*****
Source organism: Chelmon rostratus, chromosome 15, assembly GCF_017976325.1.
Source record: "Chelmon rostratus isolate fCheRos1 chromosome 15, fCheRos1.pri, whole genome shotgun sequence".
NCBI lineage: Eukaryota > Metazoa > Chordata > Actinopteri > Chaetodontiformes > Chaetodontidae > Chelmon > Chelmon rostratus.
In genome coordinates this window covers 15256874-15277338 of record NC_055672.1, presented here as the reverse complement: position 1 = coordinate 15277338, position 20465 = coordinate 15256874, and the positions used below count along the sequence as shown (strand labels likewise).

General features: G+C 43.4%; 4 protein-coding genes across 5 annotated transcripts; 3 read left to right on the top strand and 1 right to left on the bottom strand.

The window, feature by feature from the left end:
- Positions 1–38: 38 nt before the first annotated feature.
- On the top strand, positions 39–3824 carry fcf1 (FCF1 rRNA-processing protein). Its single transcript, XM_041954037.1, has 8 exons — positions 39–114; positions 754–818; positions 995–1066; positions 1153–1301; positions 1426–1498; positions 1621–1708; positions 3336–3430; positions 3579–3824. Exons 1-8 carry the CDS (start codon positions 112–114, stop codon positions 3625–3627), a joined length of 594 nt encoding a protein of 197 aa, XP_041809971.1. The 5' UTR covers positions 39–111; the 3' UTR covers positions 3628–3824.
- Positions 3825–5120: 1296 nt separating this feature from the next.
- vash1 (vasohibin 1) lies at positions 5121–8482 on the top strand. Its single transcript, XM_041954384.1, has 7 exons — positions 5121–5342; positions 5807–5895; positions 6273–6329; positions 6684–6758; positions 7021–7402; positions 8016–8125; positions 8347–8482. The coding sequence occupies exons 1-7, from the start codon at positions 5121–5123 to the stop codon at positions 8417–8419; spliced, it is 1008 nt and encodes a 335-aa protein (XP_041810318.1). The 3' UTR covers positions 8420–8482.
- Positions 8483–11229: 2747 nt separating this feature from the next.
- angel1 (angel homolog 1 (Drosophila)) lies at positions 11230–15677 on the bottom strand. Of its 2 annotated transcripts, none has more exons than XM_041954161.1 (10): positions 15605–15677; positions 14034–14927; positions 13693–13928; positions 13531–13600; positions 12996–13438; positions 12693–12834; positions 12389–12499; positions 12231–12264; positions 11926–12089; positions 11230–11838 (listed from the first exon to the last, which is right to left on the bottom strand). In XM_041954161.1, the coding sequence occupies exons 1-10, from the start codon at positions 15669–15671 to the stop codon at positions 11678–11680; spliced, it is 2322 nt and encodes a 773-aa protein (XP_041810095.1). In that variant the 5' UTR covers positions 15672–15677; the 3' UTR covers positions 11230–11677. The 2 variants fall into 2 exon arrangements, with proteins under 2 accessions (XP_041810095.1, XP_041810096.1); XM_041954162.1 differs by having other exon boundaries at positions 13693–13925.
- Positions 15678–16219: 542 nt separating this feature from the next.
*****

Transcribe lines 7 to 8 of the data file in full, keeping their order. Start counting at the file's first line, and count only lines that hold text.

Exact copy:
- Positions 1–38: 38 nt before the first annotated feature.
- On the top strand, positions 39–3824 carry fcf1 (FCF1 rRNA-processing protein). Its single transcript, XM_041954037.1, has 8 exons — positions 39–114; positions 754–818; positions 995–1066; positions 1153–1301; positions 1426–1498; positions 1621–1708; positions 3336–3430; positions 3579–3824. Exons 1-8 carry the CDS (start codon positions 112–114, stop codon positions 3625–3627), a joined length of 594 nt encoding a protein of 197 aa, XP_041809971.1. The 5' UTR covers positions 39–111; the 3' UTR covers positions 3628–3824.